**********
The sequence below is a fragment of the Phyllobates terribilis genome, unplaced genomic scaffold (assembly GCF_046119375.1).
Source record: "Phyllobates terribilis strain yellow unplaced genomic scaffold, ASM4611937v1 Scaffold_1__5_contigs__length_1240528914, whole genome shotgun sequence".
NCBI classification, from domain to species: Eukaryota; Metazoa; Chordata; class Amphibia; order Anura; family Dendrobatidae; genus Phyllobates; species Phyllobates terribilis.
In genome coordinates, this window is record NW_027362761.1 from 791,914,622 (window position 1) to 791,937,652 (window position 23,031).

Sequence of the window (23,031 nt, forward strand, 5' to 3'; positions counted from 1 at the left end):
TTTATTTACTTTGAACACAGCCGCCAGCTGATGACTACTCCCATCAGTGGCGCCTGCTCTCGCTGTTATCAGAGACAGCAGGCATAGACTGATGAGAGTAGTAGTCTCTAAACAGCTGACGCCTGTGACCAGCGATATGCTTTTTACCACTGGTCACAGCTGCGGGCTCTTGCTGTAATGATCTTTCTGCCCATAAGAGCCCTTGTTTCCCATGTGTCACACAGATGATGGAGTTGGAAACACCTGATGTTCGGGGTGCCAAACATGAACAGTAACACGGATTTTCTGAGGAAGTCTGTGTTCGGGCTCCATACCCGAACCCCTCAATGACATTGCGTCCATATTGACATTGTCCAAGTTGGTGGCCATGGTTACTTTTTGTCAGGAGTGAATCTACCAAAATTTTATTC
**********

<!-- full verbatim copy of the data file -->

The sequence below is a fragment of the Phyllobates terribilis genome, unplaced genomic scaffold (assembly GCF_046119375.1).
Source record: "Phyllobates terribilis strain yellow unplaced genomic scaffold, ASM4611937v1 Scaffold_1__5_contigs__length_1240528914, whole genome shotgun sequence".
NCBI classification, from domain to species: Eukaryota; Metazoa; Chordata; class Amphibia; order Anura; family Dendrobatidae; genus Phyllobates; species Phyllobates terribilis.
In genome coordinates, this window is record NW_027362761.1 from 791,914,622 (window position 1) to 791,937,652 (window position 23,031).

Sequence of the window (23,031 nt, forward strand, 5' to 3'; positions counted from 1 at the left end):
TTTATTTACTTTGAACACAGCCGCCAGCTGATGACTACTCCCATCAGTGGCGCCTGCTCTCGCTGTTATCAGAGACAGCAGGCATAGACTGATGAGAGTAGTAGTCTCTAAACAGCTGACGCCTGTGACCAGCGATATGCTTTTTACCACTGGTCACAGCTGCGGGCTCTTGCTGTAATGATCTTTCTGCCCATAAGAGCCCTTGTTTCCCATGTGTCACACAGATGATGGAGTTGGAAACACCTGATGTTCGGGGTGCCAAACATGAACAGTAACACGGATTTTCTGAGGAAGTCTGTGTTCGGGCTCCATACCCGAACCCCTCAATGACATTGCGTCCATATTGACATTGTCCAAGTTGGTGGCCATGGTTACTTTTTGTCAGGAGTGAATCTACCAAAATTTTATTC